The government confronted the newly elected Reichstag with the Enabling Act that would have vested the government with legislative for a period of four years. Though such a bill was not unprecedented, this act was different since it allowed for deviations from the constitution. As the bill required a two-thirds majority in order to pass, the government needed the support of other parties.

The Centre Party, whose vote turned out to be decisive, was split on the issue of the Enabling Act. Chairman Kaas advocated supporting the bill in parliament in return for the government giving guarantees. These mainly included respecting the Church's liberty, her involvement in the fields of culture, schools and education and the concordats signed by German states and also the continued existence of the Centre Party itself. Via Papen, Hitler responded positively and himself addressed the issues in his Reichstag speech, but he repeatedly put off signing a written letter of agreement.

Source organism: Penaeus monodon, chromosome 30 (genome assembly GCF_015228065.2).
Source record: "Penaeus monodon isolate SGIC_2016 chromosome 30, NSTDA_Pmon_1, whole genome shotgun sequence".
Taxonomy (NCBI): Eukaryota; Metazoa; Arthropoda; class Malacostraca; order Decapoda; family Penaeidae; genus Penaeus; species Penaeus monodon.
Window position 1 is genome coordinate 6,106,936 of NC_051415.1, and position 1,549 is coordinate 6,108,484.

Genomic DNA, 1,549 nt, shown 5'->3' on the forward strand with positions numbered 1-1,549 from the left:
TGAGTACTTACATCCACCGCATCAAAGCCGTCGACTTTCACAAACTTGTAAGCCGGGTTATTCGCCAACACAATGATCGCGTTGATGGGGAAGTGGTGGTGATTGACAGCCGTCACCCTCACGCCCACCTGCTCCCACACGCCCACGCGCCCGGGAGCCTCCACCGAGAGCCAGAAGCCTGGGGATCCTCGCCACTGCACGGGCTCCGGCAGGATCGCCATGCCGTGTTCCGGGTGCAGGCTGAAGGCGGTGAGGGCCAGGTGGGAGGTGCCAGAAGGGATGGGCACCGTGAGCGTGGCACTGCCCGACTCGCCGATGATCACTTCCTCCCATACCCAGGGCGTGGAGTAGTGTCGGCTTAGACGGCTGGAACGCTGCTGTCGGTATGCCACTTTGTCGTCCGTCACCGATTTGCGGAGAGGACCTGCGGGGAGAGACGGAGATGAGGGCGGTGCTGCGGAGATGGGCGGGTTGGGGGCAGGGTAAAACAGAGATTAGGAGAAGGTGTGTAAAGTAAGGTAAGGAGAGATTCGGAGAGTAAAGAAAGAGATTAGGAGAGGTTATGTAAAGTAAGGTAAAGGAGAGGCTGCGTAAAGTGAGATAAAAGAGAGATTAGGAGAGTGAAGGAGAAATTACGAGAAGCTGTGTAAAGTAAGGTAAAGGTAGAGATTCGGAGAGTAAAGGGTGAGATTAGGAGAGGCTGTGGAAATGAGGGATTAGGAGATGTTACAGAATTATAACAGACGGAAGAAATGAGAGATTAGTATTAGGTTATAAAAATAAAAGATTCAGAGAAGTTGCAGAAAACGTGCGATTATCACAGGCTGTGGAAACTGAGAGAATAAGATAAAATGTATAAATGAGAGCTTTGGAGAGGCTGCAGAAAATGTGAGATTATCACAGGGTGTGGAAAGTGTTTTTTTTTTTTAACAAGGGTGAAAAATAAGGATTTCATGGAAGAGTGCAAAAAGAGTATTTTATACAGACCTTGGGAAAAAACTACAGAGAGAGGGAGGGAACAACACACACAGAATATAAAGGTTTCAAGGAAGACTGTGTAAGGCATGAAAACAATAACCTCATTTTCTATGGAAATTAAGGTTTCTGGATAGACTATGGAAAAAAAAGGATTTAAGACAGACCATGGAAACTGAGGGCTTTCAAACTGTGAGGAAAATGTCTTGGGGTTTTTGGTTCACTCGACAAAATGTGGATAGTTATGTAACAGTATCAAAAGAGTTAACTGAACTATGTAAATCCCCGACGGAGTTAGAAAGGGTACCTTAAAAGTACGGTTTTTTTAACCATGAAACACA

Though Kaas was aware of the doubtful nature of such guarantees, but when the Centre fraction assembled on 23 March to decide on their vote, he still advised his fellow party members to support the bill, given the "precarious state of the fraction", he described as follows: "On the one hand we must to preserve our soul, but on the other hand a rejection of the Enabling Act would result in unpleasent consequences for fraction and party. What is left is only to guard us against the worst. Were a two-thirds majority not onbtained, the government's plans would be carried through by other mwans. The President has acquiesced in the EA. From the DNVP no attempt of relieving the situation is to be expected.